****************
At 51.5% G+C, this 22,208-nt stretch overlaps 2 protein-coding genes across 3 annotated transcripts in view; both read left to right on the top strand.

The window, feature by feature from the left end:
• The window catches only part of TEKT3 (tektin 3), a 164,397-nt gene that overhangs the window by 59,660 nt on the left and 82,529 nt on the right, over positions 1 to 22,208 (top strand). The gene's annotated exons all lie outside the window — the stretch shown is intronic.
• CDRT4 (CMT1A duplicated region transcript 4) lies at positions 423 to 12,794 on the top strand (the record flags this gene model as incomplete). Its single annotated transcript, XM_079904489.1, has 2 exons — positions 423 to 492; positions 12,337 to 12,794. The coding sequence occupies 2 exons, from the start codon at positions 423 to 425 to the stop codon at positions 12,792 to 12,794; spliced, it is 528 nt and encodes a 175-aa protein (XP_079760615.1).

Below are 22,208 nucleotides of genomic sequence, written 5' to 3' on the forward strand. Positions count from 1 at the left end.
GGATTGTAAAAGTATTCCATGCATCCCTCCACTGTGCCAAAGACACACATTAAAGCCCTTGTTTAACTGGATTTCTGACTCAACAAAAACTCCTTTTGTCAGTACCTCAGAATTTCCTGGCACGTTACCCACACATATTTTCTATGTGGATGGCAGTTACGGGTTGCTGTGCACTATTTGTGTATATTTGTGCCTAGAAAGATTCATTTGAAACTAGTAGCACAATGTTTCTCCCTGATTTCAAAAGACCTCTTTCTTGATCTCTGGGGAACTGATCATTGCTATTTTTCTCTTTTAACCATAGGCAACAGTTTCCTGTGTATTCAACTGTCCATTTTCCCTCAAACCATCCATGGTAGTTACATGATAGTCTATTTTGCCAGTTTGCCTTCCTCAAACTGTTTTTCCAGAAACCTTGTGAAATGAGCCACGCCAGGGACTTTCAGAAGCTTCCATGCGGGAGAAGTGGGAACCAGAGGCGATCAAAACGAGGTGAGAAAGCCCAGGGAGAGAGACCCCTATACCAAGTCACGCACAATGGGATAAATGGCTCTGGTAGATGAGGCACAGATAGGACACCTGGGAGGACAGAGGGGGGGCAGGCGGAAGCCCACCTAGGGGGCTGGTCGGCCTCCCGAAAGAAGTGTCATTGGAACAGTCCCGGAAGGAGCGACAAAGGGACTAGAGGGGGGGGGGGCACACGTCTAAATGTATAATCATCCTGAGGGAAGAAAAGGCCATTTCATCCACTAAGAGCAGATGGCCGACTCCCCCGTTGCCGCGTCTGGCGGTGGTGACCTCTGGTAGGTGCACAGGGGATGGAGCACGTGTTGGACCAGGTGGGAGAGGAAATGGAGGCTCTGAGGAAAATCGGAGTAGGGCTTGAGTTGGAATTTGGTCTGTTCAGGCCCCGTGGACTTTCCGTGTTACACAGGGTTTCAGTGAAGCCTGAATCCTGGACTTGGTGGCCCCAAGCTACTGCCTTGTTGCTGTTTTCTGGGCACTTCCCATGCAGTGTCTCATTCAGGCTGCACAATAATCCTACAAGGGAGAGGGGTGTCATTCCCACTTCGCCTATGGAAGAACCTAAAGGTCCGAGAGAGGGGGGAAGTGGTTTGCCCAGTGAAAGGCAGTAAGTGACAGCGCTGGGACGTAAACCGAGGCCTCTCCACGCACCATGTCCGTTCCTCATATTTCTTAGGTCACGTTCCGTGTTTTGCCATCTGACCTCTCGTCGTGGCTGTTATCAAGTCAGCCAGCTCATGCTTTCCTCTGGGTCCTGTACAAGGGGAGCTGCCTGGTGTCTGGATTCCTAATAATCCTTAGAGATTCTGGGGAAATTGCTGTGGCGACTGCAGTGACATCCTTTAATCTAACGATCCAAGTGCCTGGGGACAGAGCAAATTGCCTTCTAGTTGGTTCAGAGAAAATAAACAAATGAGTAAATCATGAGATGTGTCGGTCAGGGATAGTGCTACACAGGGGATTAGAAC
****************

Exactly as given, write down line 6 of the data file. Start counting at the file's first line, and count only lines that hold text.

GGATTGTAAAAGTATTCCATGCATCCCTCCACTGTGCCAAAGACACACATTAAAGCCCTTGTTTAACTGGATTTCTGACTCAACAAAAACTCCTTTTGTCAGTACCTCAGAATTTCCTGGCACGTTACCCACACATATTTTCTATGTGGATGGCAGTTACGGGTTGCTGTGCACTATTTGTGTATATTTGTGCCTAGAAAGATTCATTTGAAACTAGTAGCACAATGTTTCTCCCTGATTTCAAAAGACCTCTTTCTTGATCTCTGGGGAACTGATCATTGCTATTTTTCTCTTTTAACCATAGGCAACAGTTTCCTGTGTATTCAACTGTCCATTTTCCCTCAAACCATCCATGGTAGTTACATGATAGTCTATTTTGCCAGTTTGCCTTCCTCAAACTGTTTTTCCAGAAACCTTGTGAAATGAGCCACGCCAGGGACTTTCAGAAGCTTCCATGCGGGAGAAGTGGGAACCAGAGGCGATCAAAACGAGGTGAGAAAGCCCAGGGAGAGAGACCCCTATACCAAGTCACGCACAATGGGATAAATGGCTCTGGTAGATGAGGCACAGATAGGACACCTGGGAGGACAGAGGGGGGGCAGGCGGAAGCCCACCTAGGGGGCTGGTCGGCCTCCCGAAAGAAGTGTCATTGGAACAGTCCCGGAAGGAGCGACAAAGGGACTAGAGGGGGGGGGGGCACACGTCTAAATGTATAATCATCCTGAGGGAAGAAAAGGCCATTTCATCCACTAAGAGCAGATGGCCGACTCCCCCGTTGCCGCGTCTGGCGGTGGTGACCTCTGGTAGGTGCACAGGGGATGGAGCACGTGTTGGACCAGGTGGGAGAGGAAATGGAGGCTCTGAGGAAAATCGGAGTAGGGCTTGAGTTGGAATTTGGTCTGTTCAGGCCCCGTGGACTTTCCGTGTTACACAGGGTTTCAGTGAAGCCTGAATCCTGGACTTGGTGGCCCCAAGCTACTGCCTTGTTGCTGTTTTCTGGGCACTTCCCATGCAGTGTCTCATTCAGGCTGCACAATAATCCTACAAGGGAGAGGGGTGTCATTCCCACTTCGCCTATGGAAGAACCTAAAGGTCCGAGAGAGGGGGGAAGTGGTTTGCCCAGTGAAAGGCAGTAAGTGACAGCGCTGGGACGTAAACCGAGGCCTCTCCACGCACCATGTCCGTTCCTCATATTTCTTAGGTCACGTTCCGTGTTTTGCCATCTGACCTCTCGTCGTGGCTGTTATCAAGTCAGCCAGCTCATGCTTTCCTCTGGGTCCTGTACAAGGGGAGCTGCCTGGTGTCTGGATTCCTAATAATCCTTAGAGATTCTGGGGAAATTGCTGTGGCGACTGCAGTGACATCCTTTAATCTAACGATCCAAGTGCCTGGGGACAGAGCAAATTGCCTTCTAGTTGGTTCAGAGAAAATAAACAAATGAGTAAATCATGAGATGTGTCGGTCAGGGATAGTGCTACACAGGGGATTAGAAC